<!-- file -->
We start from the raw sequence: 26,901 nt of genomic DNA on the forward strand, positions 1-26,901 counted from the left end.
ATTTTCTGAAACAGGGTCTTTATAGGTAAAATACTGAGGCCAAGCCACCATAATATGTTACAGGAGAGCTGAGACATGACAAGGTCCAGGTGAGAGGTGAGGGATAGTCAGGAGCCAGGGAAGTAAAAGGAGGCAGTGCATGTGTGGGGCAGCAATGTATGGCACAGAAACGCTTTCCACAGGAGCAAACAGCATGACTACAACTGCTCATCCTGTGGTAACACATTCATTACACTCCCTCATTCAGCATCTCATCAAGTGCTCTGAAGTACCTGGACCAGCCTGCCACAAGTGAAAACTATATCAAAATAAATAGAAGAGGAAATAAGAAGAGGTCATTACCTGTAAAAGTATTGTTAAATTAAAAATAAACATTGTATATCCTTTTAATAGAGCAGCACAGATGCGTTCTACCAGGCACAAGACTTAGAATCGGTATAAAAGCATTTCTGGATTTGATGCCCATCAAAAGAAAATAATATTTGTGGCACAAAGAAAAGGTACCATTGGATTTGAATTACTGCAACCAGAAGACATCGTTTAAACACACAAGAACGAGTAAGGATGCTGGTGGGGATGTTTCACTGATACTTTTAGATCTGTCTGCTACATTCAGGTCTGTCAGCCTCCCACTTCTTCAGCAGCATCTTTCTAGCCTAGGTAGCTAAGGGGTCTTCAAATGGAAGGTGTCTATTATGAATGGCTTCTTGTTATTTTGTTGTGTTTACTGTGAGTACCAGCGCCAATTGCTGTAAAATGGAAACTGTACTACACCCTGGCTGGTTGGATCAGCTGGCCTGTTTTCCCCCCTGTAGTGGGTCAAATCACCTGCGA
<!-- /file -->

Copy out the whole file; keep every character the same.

We start from the raw sequence: 26,901 nt of genomic DNA on the forward strand, positions 1-26,901 counted from the left end.
ATTTTCTGAAACAGGGTCTTTATAGGTAAAATACTGAGGCCAAGCCACCATAATATGTTACAGGAGAGCTGAGACATGACAAGGTCCAGGTGAGAGGTGAGGGATAGTCAGGAGCCAGGGAAGTAAAAGGAGGCAGTGCATGTGTGGGGCAGCAATGTATGGCACAGAAACGCTTTCCACAGGAGCAAACAGCATGACTACAACTGCTCATCCTGTGGTAACACATTCATTACACTCCCTCATTCAGCATCTCATCAAGTGCTCTGAAGTACCTGGACCAGCCTGCCACAAGTGAAAACTATATCAAAATAAATAGAAGAGGAAATAAGAAGAGGTCATTACCTGTAAAAGTATTGTTAAATTAAAAATAAACATTGTATATCCTTTTAATAGAGCAGCACAGATGCGTTCTACCAGGCACAAGACTTAGAATCGGTATAAAAGCATTTCTGGATTTGATGCCCATCAAAAGAAAATAATATTTGTGGCACAAAGAAAAGGTACCATTGGATTTGAATTACTGCAACCAGAAGACATCGTTTAAACACACAAGAACGAGTAAGGATGCTGGTGGGGATGTTTCACTGATACTTTTAGATCTGTCTGCTACATTCAGGTCTGTCAGCCTCCCACTTCTTCAGCAGCATCTTTCTAGCCTAGGTAGCTAAGGGGTCTTCAAATGGAAGGTGTCTATTATGAATGGCTTCTTGTTATTTTGTTGTGTTTACTGTGAGTACCAGCGCCAATTGCTGTAAAATGGAAACTGTACTACACCCTGGCTGGTTGGATCAGCTGGCCTGTTTTCCCCCCTGTAGTGGGTCAAATCACCTGCGA